If you spend any time hanging around founder and CEO types and ask them what their biggest problem is, you’ll hear “recruiting developers, engineers and UX/UI designers”. It’s the complaint that lead us to tackle the problem with the founding of DeveloperAuction.
The fact is, since LinkedIn was created (90% of revenue is from the recruiters sending solicitation emails, to the point where the average Silicon Valley developer gets 100+ recruiter emails per year), nothing new has come along in the recruitment space.
Sure, there’s a bunch of companies that help you filter applicants, manage the “jobs” section of your website, do video interviews or code tests. But none of them really solve the fundamental problem of “not enough quality applicants”.
The job board sites — Monster.com, Dice.com, CrunchBoard, AuthenticJobs, StackOverflow Careers — and frequent “Hiring” threads on Hackernews only help fill 19% of job openings in the current market.
The fact is, none of these really help developers cut through the noise of opportunities. These days, many postings are attracting almost no qualified applicants at all and some companies are resorting to giving away iPods to developers who agree to just come in for an interview. At the same time, signing bonuses have jumped from $0 to $5,000, $10,000 and even $25,000 in some cases. If you’re currently hiring, you’re also competing against Google’s army of 900 (!) recruiters.
The fact is, the vast majority of people are happy with their current job. They aren’t spending hours browsing through opportunities on Naval Ravikant’s Angel.co or Startuply. And if they do have a profile on LinkedIn, they get such a volume of inbound email, that it’s impossible for them to really chase down all the leads and find out which ones are interesting and which ones are not. LinkedIn has been the victim of its own success – to the point where many people are removing their profiles as a way of beating the spam.
Over the past year I’ve watched more than a dozen different start-ups tackle the online recruitment space, and despite analyzing and monitoring their approach I didn’t feel like anyone of them just “nailed” it.
I asked myself, “As a developer, what would get my attention and cause me to investigate an opportunity further?”.
While salary and compensation are still a bit of a taboo subject, with most job ads advertising “compensation commensurate with experience”, the fact is that not every employer can pay the same. And when you’re getting pinged 100 times per year via LinkedIn, it’d be really helpful to know which opportunities were really a leg up vs. a huge pay-cut, without having to invest yourself in the time-consuming interview process or jumping through hoops with recruiters who represent clients that you might have absolutely no interest working for.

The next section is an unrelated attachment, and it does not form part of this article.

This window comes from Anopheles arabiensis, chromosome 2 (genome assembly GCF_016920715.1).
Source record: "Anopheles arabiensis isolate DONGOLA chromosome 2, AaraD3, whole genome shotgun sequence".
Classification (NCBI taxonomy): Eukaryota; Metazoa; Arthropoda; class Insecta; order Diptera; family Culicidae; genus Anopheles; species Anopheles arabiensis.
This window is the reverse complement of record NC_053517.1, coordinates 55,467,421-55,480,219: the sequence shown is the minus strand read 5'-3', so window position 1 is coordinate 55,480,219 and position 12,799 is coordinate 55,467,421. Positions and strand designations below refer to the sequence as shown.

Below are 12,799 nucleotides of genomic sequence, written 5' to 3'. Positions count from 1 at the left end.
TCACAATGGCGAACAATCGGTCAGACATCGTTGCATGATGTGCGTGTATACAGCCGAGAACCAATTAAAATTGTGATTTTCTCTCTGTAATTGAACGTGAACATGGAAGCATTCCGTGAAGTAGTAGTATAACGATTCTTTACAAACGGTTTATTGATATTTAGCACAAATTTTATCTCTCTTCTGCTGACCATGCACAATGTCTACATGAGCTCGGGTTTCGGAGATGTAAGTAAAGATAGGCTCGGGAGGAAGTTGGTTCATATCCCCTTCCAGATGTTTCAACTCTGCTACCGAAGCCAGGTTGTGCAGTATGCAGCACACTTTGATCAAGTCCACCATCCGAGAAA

The solution is to reverse the funnel. Flipping the traditional model on its head and allowing highly qualified developers to receive multiple offers in a competitive environment so they can weed out the good opportunities from the bad ones. By creating an open bidding process we can also change the dynamic range of salaries for talented engineers. In an industry where the difference between “great” and “average” is 25x (according to Steve Jobs), the salaries paid should more accurately reflect the value delivered.
By showing employers a small list of highly vetted engineers who are actively seeking new opportunities, we stop them from having to send hundreds or thousands of unsolicited emails in hopes of finding the needle in the haystack and allowing them to focus on pitching themselves to a select group of talent where the odds are in their favour. At the same time, we can create a super-efficient way for engineers to get exposed to new opportunities in a rapid-fire fashion, without having to fill out multiple applications, do numerous code challenges, and write countless cover letters – only to frequently never even hear back from the employer.
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